Venesection is contra –indicated in the following conditions;

  • Excessively cold temperament;
  • Extremely cold climate;
  • Severe pain
  • After resolving bath;
  • Aftercoltus;
  • In children under fourteen years of age and in elderly persons.

  • Venesection is carried out in both young and old people if the body-build, firmness and strength of muscles, width and fullness of vessels and colour and complexion indicate that they are fit to stand it. If necessary, blood should be taken out at several sittings, venesection is also contraindicated in the case of ;
  • Unduly thin or obese persons;
  • Those who are flabby and have pale puffy complexion;
  • Those with a sallow complexion and
  • Chronic invalids unless their disability is due to abnormal blood. The colour and consistency of the blood should always be noted. As soon as the blood turns pale and thin, venesection should be stopped by bandaging the wound otherwise dangerous complications might follow. Dark and thick blood should however, be allowed to escape freely. Venesection is also contraindicated;
  • With a full stomach, as partially digested and immature matters are drawn into the vessels to compensate for the blood loss from venesection;
  • When the stomach is full of waste material or bowels are loaded with fully formed or semiformedfaeces, a preliminary elimination is essential. In such circumstances, emesis to clean the stomach, and enema to clear the bowels should be given before performing the venesection. Persons suffering from dyspepsia should not be venesected until their digestion has become normal.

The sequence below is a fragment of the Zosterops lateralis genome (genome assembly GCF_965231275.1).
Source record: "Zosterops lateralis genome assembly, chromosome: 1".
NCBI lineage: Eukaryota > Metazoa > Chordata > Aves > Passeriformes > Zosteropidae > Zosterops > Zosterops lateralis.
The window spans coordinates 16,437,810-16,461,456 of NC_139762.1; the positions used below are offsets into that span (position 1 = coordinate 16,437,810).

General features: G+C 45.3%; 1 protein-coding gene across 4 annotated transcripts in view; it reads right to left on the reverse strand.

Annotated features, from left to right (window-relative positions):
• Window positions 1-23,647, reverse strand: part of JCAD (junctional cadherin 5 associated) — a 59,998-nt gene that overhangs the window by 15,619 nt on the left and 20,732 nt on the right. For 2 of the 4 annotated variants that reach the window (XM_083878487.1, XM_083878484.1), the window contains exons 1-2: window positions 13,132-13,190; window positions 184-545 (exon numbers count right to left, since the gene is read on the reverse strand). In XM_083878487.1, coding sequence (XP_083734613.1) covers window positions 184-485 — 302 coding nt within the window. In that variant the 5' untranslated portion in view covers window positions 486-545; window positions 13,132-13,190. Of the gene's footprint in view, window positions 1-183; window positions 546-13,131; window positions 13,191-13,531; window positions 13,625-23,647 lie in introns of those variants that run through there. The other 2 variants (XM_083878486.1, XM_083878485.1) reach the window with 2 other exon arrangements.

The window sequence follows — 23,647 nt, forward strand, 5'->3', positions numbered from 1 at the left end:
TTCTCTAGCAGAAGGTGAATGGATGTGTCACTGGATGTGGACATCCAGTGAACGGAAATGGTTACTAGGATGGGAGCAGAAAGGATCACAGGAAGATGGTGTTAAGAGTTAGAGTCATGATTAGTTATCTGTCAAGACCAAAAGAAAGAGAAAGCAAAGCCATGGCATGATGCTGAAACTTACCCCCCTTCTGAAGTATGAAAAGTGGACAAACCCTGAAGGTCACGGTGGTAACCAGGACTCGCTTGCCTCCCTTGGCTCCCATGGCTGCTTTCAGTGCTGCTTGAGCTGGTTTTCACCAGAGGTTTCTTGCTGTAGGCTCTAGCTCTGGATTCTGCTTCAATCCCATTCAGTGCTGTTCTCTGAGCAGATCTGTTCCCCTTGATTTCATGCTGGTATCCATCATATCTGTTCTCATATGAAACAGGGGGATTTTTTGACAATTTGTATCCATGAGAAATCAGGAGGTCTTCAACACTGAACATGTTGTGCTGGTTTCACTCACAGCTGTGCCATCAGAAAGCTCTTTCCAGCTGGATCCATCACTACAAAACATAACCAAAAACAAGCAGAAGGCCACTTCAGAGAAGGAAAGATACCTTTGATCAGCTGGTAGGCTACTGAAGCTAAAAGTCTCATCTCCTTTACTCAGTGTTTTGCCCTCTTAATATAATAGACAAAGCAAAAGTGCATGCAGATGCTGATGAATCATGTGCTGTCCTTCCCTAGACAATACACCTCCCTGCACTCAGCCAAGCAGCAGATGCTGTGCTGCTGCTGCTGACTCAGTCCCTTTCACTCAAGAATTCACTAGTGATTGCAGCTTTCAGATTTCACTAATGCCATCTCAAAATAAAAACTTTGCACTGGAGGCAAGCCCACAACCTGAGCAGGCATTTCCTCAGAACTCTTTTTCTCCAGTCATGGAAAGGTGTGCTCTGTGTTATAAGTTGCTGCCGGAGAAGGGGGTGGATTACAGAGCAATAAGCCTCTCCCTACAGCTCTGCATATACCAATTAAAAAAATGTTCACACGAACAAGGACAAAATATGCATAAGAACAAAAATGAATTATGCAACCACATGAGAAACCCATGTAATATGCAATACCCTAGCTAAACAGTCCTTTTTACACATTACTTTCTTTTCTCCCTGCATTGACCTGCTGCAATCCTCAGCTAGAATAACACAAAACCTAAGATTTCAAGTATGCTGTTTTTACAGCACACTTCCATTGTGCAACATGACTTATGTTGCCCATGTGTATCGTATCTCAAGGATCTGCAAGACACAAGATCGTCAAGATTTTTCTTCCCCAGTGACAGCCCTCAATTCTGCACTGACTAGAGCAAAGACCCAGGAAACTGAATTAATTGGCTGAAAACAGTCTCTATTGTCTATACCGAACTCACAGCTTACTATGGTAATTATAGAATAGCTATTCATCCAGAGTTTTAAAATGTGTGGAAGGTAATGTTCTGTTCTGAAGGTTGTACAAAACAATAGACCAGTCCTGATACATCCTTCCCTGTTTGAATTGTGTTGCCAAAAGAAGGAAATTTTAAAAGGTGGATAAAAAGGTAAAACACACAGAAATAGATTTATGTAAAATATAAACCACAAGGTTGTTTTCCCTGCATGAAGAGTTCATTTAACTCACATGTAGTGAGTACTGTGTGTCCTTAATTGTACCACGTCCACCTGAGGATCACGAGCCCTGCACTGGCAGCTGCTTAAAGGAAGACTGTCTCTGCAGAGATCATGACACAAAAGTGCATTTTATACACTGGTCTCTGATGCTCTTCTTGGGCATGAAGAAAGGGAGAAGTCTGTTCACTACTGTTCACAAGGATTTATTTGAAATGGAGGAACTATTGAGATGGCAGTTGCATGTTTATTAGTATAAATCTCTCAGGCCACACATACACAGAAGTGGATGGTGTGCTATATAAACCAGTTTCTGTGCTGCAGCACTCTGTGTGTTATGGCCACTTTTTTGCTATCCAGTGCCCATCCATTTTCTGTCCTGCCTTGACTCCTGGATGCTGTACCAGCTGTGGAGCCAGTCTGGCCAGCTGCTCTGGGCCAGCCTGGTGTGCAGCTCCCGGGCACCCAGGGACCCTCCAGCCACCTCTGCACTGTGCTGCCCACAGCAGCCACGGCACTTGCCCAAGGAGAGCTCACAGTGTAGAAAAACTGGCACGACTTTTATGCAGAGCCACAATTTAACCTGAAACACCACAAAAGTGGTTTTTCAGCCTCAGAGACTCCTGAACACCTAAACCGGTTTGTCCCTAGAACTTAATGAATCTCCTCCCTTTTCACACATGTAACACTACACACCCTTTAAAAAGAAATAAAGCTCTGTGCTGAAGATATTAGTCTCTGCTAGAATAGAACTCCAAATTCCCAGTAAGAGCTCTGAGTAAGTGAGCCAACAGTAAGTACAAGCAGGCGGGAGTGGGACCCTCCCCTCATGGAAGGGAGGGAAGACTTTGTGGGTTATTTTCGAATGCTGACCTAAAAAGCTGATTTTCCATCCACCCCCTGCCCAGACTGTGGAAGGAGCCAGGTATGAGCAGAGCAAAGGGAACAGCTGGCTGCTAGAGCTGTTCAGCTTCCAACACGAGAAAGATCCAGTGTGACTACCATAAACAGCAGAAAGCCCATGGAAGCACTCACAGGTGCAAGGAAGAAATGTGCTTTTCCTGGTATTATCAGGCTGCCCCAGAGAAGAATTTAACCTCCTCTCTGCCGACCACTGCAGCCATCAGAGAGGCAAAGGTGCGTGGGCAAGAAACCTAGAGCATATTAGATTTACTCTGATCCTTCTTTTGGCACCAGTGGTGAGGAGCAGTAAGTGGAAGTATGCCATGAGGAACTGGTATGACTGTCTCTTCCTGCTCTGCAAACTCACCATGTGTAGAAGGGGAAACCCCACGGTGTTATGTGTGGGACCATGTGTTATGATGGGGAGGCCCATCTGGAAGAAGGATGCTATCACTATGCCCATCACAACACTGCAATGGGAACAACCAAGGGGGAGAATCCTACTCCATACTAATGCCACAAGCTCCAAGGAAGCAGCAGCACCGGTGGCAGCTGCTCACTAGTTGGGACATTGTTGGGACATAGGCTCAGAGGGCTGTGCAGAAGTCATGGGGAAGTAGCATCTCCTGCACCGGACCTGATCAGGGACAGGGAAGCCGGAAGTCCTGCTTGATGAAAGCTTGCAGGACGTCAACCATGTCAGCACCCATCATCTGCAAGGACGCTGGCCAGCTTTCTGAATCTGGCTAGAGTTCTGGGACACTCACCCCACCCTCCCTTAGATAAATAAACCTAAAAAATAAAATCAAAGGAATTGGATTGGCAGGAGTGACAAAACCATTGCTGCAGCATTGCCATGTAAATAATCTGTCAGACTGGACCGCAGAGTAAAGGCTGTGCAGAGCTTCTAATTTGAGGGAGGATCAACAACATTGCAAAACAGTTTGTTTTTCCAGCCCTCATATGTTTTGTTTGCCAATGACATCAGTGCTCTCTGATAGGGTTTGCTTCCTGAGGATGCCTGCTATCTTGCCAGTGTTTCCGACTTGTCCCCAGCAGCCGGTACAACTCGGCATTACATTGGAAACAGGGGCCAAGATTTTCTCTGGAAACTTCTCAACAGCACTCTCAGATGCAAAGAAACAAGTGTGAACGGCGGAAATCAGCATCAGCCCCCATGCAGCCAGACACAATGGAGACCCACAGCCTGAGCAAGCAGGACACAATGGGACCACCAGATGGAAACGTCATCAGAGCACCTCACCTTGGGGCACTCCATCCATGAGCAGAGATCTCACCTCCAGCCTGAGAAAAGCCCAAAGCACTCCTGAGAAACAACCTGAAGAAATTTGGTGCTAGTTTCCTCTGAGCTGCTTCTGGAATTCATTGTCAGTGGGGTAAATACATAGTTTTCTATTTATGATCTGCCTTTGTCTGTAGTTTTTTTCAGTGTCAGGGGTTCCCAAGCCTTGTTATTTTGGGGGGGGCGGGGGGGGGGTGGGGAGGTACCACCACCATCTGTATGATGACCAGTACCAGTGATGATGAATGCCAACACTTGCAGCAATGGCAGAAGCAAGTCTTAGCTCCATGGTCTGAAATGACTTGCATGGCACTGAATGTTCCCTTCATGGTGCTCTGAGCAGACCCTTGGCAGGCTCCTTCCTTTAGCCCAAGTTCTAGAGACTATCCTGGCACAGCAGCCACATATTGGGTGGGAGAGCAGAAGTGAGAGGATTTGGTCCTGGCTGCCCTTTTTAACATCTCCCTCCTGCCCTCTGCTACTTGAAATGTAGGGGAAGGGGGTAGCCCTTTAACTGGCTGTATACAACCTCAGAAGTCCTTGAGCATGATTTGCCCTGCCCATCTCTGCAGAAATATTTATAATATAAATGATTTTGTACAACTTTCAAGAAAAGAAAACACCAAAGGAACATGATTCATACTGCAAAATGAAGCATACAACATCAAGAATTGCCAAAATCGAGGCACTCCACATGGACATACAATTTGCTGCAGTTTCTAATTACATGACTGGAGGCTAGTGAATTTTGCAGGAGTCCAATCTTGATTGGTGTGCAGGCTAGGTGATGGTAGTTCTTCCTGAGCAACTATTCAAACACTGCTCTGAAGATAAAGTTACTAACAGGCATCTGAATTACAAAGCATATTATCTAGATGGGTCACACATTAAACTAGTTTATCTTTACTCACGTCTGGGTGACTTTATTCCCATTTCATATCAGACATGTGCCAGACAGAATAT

• Similarly venesection is contra –indicated in the case of those suffering from irritability. Or weakness of the pit of stomach or on whom excess of bile is being constantly produced in the stomach the irritability of stomach is known from the discomfort caused by condiments. Weakness of the pit of stomach is recognized from the lack of appetite and presence of pain and epigastric discomfort. Excess of bile produces constant nausea and bilious vomiting, and there is also bitter taste in the mouth. In such cases, if venesection is carried out without giving due consideration to the condition of stomach dangerous complications and even death might occur. Hence, in patients with a weak or sensitive stomach a small quantity of bread soaked in some fragrant rob should be given before the venesection. If weakness of the pit of stomach is due to a cold temperament, bread soaked in fragrant syrup or wine prepared with mint, or quince flavoured with musk should be given before the venesection.

    Those with excess of bile should have emesis with syrup of vinegar, or plenty of hot water before venesection, observe rest and quietude and eat some light food. The loss of blood from venesection should be built up quickly. Strong and robust persons may take kababs although they are somewhat heavy. When kababsarre digested well they can be extremely nutritious, but as the stomach tends to be weak after venesection they are better avoided.